Thwarting Side-Channel Attacks With DPA-Protected Software Libraries

Stand-alone noise introduction isn’t enough to protect a system from leaking information.

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All physical electronic systems routinely leak information about the internal process of computing via fluctuating levels of power consumption and electro-magnetic emissions. Much like the early days of safecracking, electronic side-channel attacks (SCA) eschew a brute force approach to extracting keys and other secret information from a device or system.

Moreover, SCA conducted against electronic devices and systems are non-intrusive, relatively simple and inexpensive to execute. Side-channel attacks comprise a wide range of techniques including Differential Power Analysis (DPA), Simple Power Analysis (SPA), Simple Electromagnetic Analysis (SEMA), Differential Electromagnetic Analysis (DEMA), Correlation Power Analysis (CPA) and Correlation Electromagnetic Analysis (CEMA).

Fortunately, SCA can be effectively blocked by a layer of side-channel countermeasures that are implemented via hardware (DPA resistant cores), software (DPA resistant libraries) or both.

Countermeasures – including leakage reduction, noise introduction, obfuscation and the incorporation of randomness – are critical to ensuring the protection of sensitive keys and data. However, it should be emphasized that stand-alone noise introduction is incapable of sufficiently masking side-channel emissions. Indeed, DPA conducted against a device can effectively bypass stand-alone noise countermeasures, ultimately allowing the signal to be isolated. This is precisely why it is critical for systems to be carefully evaluated with a Test Vector Leakage Assessment (TVLA) platform to confirm the cessation of sensitive side-channel leakage.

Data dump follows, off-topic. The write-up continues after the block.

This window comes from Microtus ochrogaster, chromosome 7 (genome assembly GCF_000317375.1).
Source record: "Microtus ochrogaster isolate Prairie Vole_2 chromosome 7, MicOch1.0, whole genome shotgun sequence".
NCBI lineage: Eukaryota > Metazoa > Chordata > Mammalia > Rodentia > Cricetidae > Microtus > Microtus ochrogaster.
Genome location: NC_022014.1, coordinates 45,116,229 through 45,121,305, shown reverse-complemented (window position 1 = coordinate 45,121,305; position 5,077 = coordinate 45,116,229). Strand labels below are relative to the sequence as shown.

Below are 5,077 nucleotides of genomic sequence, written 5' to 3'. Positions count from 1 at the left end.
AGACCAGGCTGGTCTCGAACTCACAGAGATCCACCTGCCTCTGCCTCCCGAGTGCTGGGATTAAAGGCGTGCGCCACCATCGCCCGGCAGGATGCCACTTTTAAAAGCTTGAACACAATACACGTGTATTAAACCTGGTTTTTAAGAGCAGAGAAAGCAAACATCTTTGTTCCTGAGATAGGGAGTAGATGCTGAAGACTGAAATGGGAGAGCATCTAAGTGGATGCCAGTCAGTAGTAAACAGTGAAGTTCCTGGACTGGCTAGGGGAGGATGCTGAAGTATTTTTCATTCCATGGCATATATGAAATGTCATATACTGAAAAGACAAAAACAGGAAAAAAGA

As we noted above, side-channel attacks can be blocked with countermeasures on either a hardware or software level. If designing side-channel resistant hardware is not a realistic option (i.e. when standard silicon with non-DPA protected ciphers are used), cryptographic implementations can still be effectively protected from side-channel attacks by deploying a DPA-protected software library. Such software libraries should be validated to resist first-and second-order DPA attacks in over 1 million traces. Perhaps most importantly, the libraries should be highly flexible and easy to deploy in existing security software stacks, utilizing both platform neutral C-code and ARM Cortex optimized code, while offering functions for symmetric, asymmetric, secure hash and HMAC functions.

To smooth cross-platform integration, DPA resistant software libraries should be pre-validated for a range of compilers and processors such as MIPS, ARM and x86. Interoperability with standard cipher modes is also an important prerequisite for DPA resistant software libraries. These include Electronic Code Book (ECB), Cipher Block Chaining (CBC), Counter Mode (CTR) and Galois Counter Mode (GCM) and Counter Mode with Cipher Block Chaining – Message Authentication Code (CCM). Similarly, implemented data structures and APIs should be capable of facilitating easy integration with industry standard software security protocol implementations. This can be achieved by swapping unprotected cryptographic primitives with protected versions.

In conclusion, all physical electronic systems routinely leak information about the internal process of computing via fluctuating levels of power consumption and electro-magnetic emissions. SCA can be effectively blocked by a layer of side-channel countermeasures that are implemented via hardware (DPA resistant cores), software (DPA resistant libraries) or both. If designing side-channel resistant hardware is not a realistic option, cryptographic implementations can still be effectively protected from side-channel attacks by deploying a DPA-protected software library.



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